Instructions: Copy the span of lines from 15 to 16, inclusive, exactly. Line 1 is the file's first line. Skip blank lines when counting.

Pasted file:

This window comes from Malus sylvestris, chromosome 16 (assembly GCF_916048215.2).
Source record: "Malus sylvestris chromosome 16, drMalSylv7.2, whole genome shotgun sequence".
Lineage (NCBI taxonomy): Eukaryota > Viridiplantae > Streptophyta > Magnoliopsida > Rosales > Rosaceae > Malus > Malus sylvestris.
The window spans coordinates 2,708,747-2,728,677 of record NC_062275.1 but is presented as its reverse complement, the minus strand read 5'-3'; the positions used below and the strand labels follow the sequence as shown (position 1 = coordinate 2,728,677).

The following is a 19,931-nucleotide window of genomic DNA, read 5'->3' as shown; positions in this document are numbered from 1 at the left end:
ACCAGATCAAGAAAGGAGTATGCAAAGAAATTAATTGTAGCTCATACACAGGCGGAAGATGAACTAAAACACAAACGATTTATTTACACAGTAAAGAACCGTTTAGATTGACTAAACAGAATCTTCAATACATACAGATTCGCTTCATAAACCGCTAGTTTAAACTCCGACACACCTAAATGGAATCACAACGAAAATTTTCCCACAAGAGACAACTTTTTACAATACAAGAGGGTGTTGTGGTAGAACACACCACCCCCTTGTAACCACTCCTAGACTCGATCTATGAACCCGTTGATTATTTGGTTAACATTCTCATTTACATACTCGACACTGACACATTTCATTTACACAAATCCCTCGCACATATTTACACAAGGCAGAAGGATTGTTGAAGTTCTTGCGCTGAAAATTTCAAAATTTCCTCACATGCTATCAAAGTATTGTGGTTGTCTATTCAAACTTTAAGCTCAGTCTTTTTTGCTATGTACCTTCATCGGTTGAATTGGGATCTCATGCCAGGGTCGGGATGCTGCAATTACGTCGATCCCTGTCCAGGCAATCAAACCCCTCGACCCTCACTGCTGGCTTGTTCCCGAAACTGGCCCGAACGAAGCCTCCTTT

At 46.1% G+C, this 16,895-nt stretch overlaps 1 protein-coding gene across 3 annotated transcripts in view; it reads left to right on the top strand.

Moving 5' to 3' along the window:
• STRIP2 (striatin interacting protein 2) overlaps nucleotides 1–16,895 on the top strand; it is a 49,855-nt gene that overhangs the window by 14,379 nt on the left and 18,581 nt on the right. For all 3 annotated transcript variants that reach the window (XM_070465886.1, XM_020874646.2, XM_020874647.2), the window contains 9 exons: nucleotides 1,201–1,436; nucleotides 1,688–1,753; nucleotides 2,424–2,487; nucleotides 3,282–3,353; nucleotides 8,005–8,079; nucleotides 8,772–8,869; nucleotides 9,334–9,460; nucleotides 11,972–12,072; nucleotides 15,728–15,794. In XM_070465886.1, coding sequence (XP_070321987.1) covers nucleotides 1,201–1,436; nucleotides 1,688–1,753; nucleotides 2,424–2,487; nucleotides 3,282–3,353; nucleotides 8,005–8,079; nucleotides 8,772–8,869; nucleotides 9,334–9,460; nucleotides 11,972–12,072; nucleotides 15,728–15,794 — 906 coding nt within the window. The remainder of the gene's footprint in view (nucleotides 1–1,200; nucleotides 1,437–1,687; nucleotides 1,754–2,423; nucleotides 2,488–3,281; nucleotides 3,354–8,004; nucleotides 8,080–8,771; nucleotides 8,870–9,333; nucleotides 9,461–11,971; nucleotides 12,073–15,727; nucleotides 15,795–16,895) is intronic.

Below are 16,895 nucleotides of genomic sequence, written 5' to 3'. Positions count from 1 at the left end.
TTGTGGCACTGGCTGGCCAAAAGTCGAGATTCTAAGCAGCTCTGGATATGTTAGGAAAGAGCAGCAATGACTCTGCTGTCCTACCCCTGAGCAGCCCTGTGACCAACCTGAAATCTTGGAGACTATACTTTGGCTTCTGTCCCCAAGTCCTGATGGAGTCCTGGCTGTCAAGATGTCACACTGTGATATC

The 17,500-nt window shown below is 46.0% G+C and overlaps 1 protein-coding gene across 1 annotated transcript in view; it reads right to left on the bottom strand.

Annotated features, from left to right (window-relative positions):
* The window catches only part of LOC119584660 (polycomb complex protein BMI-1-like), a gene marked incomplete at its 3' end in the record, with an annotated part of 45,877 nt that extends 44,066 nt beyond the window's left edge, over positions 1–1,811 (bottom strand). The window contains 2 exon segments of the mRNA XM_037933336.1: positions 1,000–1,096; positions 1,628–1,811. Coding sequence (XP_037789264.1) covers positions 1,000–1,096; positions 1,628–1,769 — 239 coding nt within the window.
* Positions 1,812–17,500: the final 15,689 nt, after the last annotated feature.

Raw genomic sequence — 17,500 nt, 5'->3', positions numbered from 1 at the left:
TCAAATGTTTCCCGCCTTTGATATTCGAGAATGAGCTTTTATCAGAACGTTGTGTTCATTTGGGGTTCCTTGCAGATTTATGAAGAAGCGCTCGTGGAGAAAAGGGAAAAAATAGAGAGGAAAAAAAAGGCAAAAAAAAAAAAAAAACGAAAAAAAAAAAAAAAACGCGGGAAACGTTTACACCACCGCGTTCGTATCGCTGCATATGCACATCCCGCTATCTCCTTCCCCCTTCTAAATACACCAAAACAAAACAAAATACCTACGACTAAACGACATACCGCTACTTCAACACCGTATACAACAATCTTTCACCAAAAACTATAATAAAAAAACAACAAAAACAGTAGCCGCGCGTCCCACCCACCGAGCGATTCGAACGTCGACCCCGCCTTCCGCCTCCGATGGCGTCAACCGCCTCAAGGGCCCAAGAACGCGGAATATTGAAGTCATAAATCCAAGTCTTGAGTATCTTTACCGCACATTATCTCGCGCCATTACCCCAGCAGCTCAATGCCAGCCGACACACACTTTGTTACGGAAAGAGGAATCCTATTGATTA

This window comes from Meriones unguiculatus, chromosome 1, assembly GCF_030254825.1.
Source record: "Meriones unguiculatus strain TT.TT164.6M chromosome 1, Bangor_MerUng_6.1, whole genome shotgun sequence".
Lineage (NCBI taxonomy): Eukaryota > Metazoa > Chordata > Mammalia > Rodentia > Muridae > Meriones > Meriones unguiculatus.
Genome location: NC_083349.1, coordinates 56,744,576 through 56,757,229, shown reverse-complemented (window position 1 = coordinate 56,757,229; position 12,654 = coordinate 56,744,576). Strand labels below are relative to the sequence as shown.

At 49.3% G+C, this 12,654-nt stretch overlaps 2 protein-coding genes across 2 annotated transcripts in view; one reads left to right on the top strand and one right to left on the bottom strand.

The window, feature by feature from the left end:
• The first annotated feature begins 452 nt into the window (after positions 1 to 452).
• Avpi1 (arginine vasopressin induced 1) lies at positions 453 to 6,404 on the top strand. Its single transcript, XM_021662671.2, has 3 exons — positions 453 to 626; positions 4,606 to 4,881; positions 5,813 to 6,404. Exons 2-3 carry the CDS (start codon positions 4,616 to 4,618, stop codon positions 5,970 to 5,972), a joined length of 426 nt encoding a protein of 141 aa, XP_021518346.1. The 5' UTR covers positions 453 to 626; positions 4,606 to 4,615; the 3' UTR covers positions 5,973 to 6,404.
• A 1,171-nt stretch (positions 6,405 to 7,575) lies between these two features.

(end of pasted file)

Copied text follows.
* Positions 1,812–17,500: the final 15,689 nt, after the last annotated feature.

Raw genomic sequence — 17,500 nt, 5'->3', positions numbered from 1 at the left: